U.S. Department of Energy

Pacific Northwest National Laboratory

Microbes Must be Part of Climate Conversation

Sea ice in Antarctica showing a brown layer of ice algae. These microbes thrive in sea “ice houses” and form the basis of many food webs. (Photo courtesy of Rick Cavicchioli)

PNNL’s Janet Jansson is part of an international team of scientists warning scientists of the urgency to pay more attention to the role of microorganisms in our climate.

In a consensus statement published today in Nature Reviews Microbiology, Jansson and more than 30 colleagues from nine countries call for the world to take into account the “unseen majority” of microbes in Earth’s ecosystem when addressing climate change. 

Rick Cavicchioli of UNSW Sydney in Australia led the effort to compile the statement, “Scientists’ warning to humanity: microorganisms and climate change.”

Who they are, what they're doing: New clues

The researchers are hoping to raise awareness both about how microbes influence climate change and how climate change has an impact on microorganisms. The team calls for including microbes more thoroughly in climate change research, increasing the use of research involving innovative technologies, and improving education. Failing to do so would leave huge questions about the planet and its future, they say.

“It’s been recognized that microbes are important, but they’ve been ignored to some degree because they are very difficult to study,” said Jansson. “In the past, we did not have the tools to know who they were or what they were doing.

“But that is changing rapidly. Now we do have tools to open this ‘black box’ and peer inside, to see which microbes are there, to predict what they are doing, and to understand how their functions are affected by climate,” she added.

The article covers microbes in their many habitats, including the ocean, permafrost, and soil. In the ocean, for example, scientists estimate that 90 percent of the total biomass is microbial, outweighing many times over the combined mass of visible organisms like whales, fish, dolphins, sea lions, and plant life. Microbes indirectly keep almost everything else alive, removing carbon dioxide from the atmosphere and creating food for other ocean creatures.

On land, microorganisms are critical to agriculture, animal and plant health, and carbon and nutrient cycling. Scientists estimate that the Earth’s soils store a tremendous reserve of organic carbon, about 2,000 billion tons – more than the total mass of 300 billion adult elephants. Microbes are the major factor determining the fate of that huge reservoir of carbon, regulating how much is stored in the soil and how much is released to the atmosphere.

The microscopic majority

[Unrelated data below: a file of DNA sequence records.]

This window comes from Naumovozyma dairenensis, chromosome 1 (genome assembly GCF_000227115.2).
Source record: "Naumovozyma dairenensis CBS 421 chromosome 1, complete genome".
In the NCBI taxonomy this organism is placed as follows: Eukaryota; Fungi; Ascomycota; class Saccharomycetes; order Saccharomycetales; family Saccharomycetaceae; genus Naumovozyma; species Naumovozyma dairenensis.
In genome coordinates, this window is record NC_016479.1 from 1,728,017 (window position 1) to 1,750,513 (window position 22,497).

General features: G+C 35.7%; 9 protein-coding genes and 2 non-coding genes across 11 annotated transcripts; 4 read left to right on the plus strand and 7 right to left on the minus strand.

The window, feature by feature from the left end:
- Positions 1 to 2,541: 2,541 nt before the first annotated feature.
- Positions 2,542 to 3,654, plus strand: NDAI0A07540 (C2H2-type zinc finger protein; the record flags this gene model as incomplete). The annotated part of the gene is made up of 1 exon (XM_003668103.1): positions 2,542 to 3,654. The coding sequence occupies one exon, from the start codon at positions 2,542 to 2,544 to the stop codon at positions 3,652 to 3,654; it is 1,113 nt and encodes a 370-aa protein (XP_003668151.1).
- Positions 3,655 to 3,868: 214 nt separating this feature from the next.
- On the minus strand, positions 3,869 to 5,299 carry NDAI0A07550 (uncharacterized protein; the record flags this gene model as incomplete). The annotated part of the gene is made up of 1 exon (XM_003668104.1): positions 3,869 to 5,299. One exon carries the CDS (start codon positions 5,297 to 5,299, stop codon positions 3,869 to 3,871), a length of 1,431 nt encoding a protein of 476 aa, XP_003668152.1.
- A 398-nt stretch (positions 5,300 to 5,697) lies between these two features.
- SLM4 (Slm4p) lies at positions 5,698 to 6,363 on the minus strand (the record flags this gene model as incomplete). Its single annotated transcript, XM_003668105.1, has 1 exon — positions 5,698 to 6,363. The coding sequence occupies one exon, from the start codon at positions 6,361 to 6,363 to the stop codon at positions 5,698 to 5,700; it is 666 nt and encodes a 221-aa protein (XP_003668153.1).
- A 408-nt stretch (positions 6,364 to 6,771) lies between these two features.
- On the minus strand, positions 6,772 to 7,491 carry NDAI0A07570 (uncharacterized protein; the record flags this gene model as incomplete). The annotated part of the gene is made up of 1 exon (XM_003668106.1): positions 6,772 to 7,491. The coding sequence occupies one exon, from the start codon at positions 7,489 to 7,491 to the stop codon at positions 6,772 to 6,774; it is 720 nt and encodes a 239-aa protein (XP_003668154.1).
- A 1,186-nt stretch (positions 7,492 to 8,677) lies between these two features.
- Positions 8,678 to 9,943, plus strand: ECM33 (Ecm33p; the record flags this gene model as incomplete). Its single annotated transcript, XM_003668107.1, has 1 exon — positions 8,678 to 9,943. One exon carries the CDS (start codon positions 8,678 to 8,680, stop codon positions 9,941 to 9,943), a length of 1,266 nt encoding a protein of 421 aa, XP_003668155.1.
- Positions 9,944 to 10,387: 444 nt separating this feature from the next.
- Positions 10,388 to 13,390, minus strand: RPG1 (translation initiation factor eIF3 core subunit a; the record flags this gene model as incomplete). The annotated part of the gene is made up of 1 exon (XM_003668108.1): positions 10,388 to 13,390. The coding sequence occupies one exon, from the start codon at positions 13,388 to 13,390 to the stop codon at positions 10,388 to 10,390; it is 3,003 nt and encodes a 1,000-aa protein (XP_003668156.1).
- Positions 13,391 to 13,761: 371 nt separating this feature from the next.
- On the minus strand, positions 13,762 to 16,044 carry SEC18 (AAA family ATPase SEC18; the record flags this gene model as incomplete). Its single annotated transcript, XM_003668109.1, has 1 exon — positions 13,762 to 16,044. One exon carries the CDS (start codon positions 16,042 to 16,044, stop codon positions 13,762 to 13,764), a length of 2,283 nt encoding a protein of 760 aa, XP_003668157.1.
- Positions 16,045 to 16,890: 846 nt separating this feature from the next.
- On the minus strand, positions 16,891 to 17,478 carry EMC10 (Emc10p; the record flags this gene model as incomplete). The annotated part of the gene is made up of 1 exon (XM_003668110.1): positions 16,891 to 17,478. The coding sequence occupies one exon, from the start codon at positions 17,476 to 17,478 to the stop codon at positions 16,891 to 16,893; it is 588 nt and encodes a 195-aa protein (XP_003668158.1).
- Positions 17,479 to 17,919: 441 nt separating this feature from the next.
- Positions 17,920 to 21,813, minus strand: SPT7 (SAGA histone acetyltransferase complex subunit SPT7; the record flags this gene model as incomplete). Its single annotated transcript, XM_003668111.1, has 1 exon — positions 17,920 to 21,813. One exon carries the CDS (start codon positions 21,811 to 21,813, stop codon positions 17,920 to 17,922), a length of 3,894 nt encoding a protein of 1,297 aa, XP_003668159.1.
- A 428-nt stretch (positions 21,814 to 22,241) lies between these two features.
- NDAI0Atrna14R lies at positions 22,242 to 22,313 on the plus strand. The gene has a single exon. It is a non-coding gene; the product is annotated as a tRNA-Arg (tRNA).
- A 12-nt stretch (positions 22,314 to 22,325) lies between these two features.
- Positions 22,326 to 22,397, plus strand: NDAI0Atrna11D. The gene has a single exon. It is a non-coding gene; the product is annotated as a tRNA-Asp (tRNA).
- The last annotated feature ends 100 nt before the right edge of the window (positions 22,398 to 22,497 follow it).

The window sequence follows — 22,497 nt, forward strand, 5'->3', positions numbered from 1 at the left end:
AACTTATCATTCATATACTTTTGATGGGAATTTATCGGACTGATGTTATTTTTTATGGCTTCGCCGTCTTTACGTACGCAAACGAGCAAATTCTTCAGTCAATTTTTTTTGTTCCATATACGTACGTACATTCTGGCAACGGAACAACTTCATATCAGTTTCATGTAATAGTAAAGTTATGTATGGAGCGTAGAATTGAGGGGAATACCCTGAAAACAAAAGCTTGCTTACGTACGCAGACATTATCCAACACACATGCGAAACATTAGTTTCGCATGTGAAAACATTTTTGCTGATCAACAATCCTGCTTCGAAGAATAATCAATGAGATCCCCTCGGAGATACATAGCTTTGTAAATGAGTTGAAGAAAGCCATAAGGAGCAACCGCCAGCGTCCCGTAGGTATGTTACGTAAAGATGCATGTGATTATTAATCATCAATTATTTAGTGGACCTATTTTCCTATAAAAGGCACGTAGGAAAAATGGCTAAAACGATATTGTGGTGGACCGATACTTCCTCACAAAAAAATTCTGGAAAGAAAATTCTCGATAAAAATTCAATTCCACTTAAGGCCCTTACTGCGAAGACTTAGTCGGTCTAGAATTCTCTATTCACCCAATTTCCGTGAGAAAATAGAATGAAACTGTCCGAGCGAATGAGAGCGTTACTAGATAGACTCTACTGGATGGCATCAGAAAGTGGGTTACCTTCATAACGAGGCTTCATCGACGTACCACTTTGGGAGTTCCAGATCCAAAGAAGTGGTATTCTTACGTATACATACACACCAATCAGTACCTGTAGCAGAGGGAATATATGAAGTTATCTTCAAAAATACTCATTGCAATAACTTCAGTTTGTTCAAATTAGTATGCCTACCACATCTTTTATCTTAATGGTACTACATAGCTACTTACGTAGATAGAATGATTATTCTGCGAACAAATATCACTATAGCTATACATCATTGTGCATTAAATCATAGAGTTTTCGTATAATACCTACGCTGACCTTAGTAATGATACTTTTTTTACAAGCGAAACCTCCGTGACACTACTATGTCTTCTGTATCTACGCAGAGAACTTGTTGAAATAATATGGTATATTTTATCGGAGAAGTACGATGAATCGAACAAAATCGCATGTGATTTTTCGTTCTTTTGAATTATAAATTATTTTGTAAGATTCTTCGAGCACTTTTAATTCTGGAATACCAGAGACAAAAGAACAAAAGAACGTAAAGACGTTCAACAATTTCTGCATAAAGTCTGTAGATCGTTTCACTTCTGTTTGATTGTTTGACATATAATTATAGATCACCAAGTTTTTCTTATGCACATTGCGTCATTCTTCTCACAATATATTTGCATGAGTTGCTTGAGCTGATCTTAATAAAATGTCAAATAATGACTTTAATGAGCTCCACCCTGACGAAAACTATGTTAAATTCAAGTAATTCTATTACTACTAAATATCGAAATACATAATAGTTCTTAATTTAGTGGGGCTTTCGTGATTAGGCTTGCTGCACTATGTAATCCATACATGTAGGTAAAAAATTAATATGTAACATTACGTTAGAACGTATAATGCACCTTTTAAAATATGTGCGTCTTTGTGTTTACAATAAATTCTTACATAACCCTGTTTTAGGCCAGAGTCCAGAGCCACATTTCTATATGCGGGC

While Jansson has studied microbial activity in the soil extensively, she is best known for her studies of microbial activity in permafrost and how their activity is expected to ramp up significantly as temperatures warm.

Wherever the microbial activity – in the soil, the permafrost, or in the human body – Jansson is seeking to expand our knowledge in one key respect: going beyond who the microbes are and understanding what they do.

Today, high-throughput screening of many types of molecules is what Jansson calls “quick, easy, inexpensive, and routine.” The tools provide answers to what types of bacteria are in a sample of dirt, water, or tissue. But understanding what the microbes are doing – how they relate to each other, and how they behave under changing conditions – remains a tall order. 

She and her PNNL colleagues are experts at understanding the molecular messages that tell those stories, through the “omics technologies” – genomics (genes), proteomics (proteins), transcriptomics (transcripts), and metabolomics (metabolites). The capability to capture and understand these molecular messages is very pronounced not only at PNNL but throughout the Department of Energy network.

The team discusses these technologies in its statement, which is direct in its urgency that knowledge of microbes, and the creation of tools and the exploration of science necessary to understand them, are essential to the planet’s future.

“We….put humanity on notice that the microscopic majority can no longer be the unseen elephant in the room. Unless we appreciate the importance of microbial processes, we fundamentally limit our understanding of Earth’s biosphere and response to climate change and thus jeopardize efforts to create an environmentally sustainable future,” the authors write.

More information about the consensus statement is available in this article from the University of New South Wales.

June 2019
| Pacific Northwest National Laboratory